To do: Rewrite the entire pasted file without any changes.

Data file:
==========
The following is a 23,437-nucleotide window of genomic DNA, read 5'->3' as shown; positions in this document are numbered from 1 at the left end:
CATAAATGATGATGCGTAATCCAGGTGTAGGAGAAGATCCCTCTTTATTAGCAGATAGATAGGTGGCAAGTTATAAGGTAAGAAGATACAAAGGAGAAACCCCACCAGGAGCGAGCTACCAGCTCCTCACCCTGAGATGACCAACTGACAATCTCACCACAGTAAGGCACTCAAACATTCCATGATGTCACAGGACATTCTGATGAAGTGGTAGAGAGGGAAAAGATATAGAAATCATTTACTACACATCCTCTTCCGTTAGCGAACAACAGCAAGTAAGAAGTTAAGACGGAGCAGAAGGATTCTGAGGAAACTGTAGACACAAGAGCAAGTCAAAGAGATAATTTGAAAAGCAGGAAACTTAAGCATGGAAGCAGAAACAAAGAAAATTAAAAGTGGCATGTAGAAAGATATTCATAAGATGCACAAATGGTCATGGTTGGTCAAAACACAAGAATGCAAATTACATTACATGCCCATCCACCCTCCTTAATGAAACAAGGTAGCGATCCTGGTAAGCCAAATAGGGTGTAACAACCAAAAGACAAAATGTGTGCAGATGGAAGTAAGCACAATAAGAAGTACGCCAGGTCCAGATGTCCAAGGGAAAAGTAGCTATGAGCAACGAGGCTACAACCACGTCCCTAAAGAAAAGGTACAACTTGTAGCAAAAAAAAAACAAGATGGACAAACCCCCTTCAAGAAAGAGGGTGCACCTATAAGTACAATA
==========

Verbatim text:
The following is a 23,437-nucleotide window of genomic DNA, read 5'->3' as shown; positions in this document are numbered from 1 at the left end:
CATAAATGATGATGCGTAATCCAGGTGTAGGAGAAGATCCCTCTTTATTAGCAGATAGATAGGTGGCAAGTTATAAGGTAAGAAGATACAAAGGAGAAACCCCACCAGGAGCGAGCTACCAGCTCCTCACCCTGAGATGACCAACTGACAATCTCACCACAGTAAGGCACTCAAACATTCCATGATGTCACAGGACATTCTGATGAAGTGGTAGAGAGGGAAAAGATATAGAAATCATTTACTACACATCCTCTTCCGTTAGCGAACAACAGCAAGTAAGAAGTTAAGACGGAGCAGAAGGATTCTGAGGAAACTGTAGACACAAGAGCAAGTCAAAGAGATAATTTGAAAAGCAGGAAACTTAAGCATGGAAGCAGAAACAAAGAAAATTAAAAGTGGCATGTAGAAAGATATTCATAAGATGCACAAATGGTCATGGTTGGTCAAAACACAAGAATGCAAATTACATTACATGCCCATCCACCCTCCTTAATGAAACAAGGTAGCGATCCTGGTAAGCCAAATAGGGTGTAACAACCAAAAGACAAAATGTGTGCAGATGGAAGTAAGCACAATAAGAAGTACGCCAGGTCCAGATGTCCAAGGGAAAAGTAGCTATGAGCAACGAGGCTACAACCACGTCCCTAAAGAAAAGGTACAACTTGTAGCAAAAAAAAAACAAGATGGACAAACCCCCTTCAAGAAAGAGGGTGCACCTATAAGTACAATA